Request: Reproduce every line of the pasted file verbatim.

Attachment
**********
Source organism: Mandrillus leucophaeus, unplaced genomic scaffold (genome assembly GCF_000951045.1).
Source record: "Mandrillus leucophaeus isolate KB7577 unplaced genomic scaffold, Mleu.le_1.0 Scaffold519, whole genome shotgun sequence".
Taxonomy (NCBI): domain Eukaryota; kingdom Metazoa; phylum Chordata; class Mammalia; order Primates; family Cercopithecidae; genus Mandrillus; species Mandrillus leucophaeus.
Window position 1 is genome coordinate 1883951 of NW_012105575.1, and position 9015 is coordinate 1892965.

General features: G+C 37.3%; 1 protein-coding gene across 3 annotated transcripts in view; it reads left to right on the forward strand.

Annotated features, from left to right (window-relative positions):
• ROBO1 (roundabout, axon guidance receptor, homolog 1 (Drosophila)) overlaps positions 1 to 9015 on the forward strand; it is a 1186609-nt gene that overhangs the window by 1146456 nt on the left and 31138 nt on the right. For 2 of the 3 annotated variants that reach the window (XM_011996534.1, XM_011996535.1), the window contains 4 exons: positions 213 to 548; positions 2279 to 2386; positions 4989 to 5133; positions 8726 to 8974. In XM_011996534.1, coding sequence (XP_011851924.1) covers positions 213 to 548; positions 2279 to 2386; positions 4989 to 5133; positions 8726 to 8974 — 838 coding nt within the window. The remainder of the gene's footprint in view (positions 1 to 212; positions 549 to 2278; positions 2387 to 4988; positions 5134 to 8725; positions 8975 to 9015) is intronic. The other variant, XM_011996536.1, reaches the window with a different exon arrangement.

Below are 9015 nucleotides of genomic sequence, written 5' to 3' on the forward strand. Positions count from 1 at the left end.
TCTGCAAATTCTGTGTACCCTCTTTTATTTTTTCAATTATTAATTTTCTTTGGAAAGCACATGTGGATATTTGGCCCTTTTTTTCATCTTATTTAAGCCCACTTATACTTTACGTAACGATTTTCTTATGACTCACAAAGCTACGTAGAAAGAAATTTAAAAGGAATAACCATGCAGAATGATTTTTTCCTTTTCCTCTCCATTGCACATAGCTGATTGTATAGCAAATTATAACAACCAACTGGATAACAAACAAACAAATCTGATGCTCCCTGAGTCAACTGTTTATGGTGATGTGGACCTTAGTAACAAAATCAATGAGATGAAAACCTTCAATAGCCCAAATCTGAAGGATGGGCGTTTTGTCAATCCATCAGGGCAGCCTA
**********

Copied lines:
Source organism: Mandrillus leucophaeus, unplaced genomic scaffold (genome assembly GCF_000951045.1).
Source record: "Mandrillus leucophaeus isolate KB7577 unplaced genomic scaffold, Mleu.le_1.0 Scaffold519, whole genome shotgun sequence".
Taxonomy (NCBI): domain Eukaryota; kingdom Metazoa; phylum Chordata; class Mammalia; order Primates; family Cercopithecidae; genus Mandrillus; species Mandrillus leucophaeus.
Window position 1 is genome coordinate 1883951 of NW_012105575.1, and position 9015 is coordinate 1892965.

General features: G+C 37.3%; 1 protein-coding gene across 3 annotated transcripts in view; it reads left to right on the forward strand.

Annotated features, from left to right (window-relative positions):
• ROBO1 (roundabout, axon guidance receptor, homolog 1 (Drosophila)) overlaps positions 1 to 9015 on the forward strand; it is a 1186609-nt gene that overhangs the window by 1146456 nt on the left and 31138 nt on the right. For 2 of the 3 annotated variants that reach the window (XM_011996534.1, XM_011996535.1), the window contains 4 exons: positions 213 to 548; positions 2279 to 2386; positions 4989 to 5133; positions 8726 to 8974. In XM_011996534.1, coding sequence (XP_011851924.1) covers positions 213 to 548; positions 2279 to 2386; positions 4989 to 5133; positions 8726 to 8974 — 838 coding nt within the window. The remainder of the gene's footprint in view (positions 1 to 212; positions 549 to 2278; positions 2387 to 4988; positions 5134 to 8725; positions 8975 to 9015) is intronic. The other variant, XM_011996536.1, reaches the window with a different exon arrangement.

Below are 9015 nucleotides of genomic sequence, written 5' to 3' on the forward strand. Positions count from 1 at the left end.
TCTGCAAATTCTGTGTACCCTCTTTTATTTTTTCAATTATTAATTTTCTTTGGAAAGCACATGTGGATATTTGGCCCTTTTTTTCATCTTATTTAAGCCCACTTATACTTTACGTAACGATTTTCTTATGACTCACAAAGCTACGTAGAAAGAAATTTAAAAGGAATAACCATGCAGAATGATTTTTTCCTTTTCCTCTCCATTGCACATAGCTGATTGTATAGCAAATTATAACAACCAACTGGATAACAAACAAACAAATCTGATGCTCCCTGAGTCAACTGTTTATGGTGATGTGGACCTTAGTAACAAAATCAATGAGATGAAAACCTTCAATAGCCCAAATCTGAAGGATGGGCGTTTTGTCAATCCATCAGGGCAGCCTA